ALEXANDRIA, Va.—As the country’s COVID-19 immunization program prepares to launch, the question on everyone’s mind is, “Who gets the vaccine first?” The elderly and people with serious medical conditions, who are dying of the virus at the highest rates, or essential workers, a large group of people who have borne the greatest risk of infection?
According to the New York Times, health-care workers and the frailest of the elderly will almost certainly receive the first shots, under guidelines released last week by the U.S. Centers for Disease Control and Prevention. Vaccinations are expected to start this month, and federal and state health officials are trying to determine who will be next.
“It’s damnable that we are even being placed in this position that we have to make these choices,” said the Rev. William J. Barber II, a co-chairman of the Poor People’s Campaign, a national coalition that calls attention to the challenges of the working poor. “We cannot once again leave poor and low-wealth essential workers to be last.”
Ultimately, the choice comes down to determining the highest priority: death or curbing the spread of the virus and returning to some semblance of normalcy.
“If your goal is to maximize the preservation of human life, then you would bias the vaccine toward older Americans,” said Dr. Scott Gottlieb, former Food and Drug Administration commissioner. “If your goal is to reduce the rate of infection, then you would prioritize essential workers. So, it depends what impact you’re trying to achieve.”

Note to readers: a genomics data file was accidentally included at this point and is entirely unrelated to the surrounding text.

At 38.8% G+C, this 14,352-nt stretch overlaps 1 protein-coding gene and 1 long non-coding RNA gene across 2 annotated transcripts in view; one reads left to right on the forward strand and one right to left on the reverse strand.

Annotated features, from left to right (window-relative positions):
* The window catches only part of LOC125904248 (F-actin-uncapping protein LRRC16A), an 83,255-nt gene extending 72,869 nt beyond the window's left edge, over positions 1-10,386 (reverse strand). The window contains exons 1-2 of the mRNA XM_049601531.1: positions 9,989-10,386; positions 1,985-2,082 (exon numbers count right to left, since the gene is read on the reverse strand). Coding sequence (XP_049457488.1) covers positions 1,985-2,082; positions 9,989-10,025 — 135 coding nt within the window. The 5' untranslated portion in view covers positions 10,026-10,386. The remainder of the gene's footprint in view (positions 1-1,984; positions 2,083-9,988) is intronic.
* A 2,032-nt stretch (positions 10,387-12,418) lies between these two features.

The controversy is muddied by the fact that the definition of “essential workers” used by the CDC comprises nearly 70% of American workers and includes everyone from grocery clerks and emergency responders to tugboat operators, exterminators and nuclear energy workers. Some labor economists and public health officials say the category should be narrowed to only those who interact in person with the public.
There are about 90 million essential workers nationwide. And because there won’t be enough doses for everyone right way, states are preparing to make tough decisions. At this early point, many state plans put at least some older people who live independently, or those with medical conditions, ahead of most essential workers. But that could change after the CDC committee makes a formal recommendation on the next phase.
In September, researchers analyzed the Department of Homeland Security’s list of essential workers and proposed a narrower, more vulnerable category—“frontline workers,” such as food deliverers, cashiers and emergency medical technicians, who are at greater risk of contracting the virus. Essential workers on the federal list make up nearly 70% of the U.S. labor force, the researchers said, compared with 42% for frontline workers.
Some health policy experts say that to prioritize death prevention rather than reducing virus transmission is simply a pragmatic choice, because there won’t be enough vaccines initially to make an impact on infection. A more effective use of limited quantities, they say, is to save the lives of those most vulnerable.
The CDC’s own “social vulnerability index” includes 15 measures derived from the census to help determine how urgently a community needs health support, with the goal of reducing inequities. Some of those measures are overcrowded housing, lack of vehicle access and poverty. At least 18 states have indicated that they intend to apply the index when distributing the vaccine.
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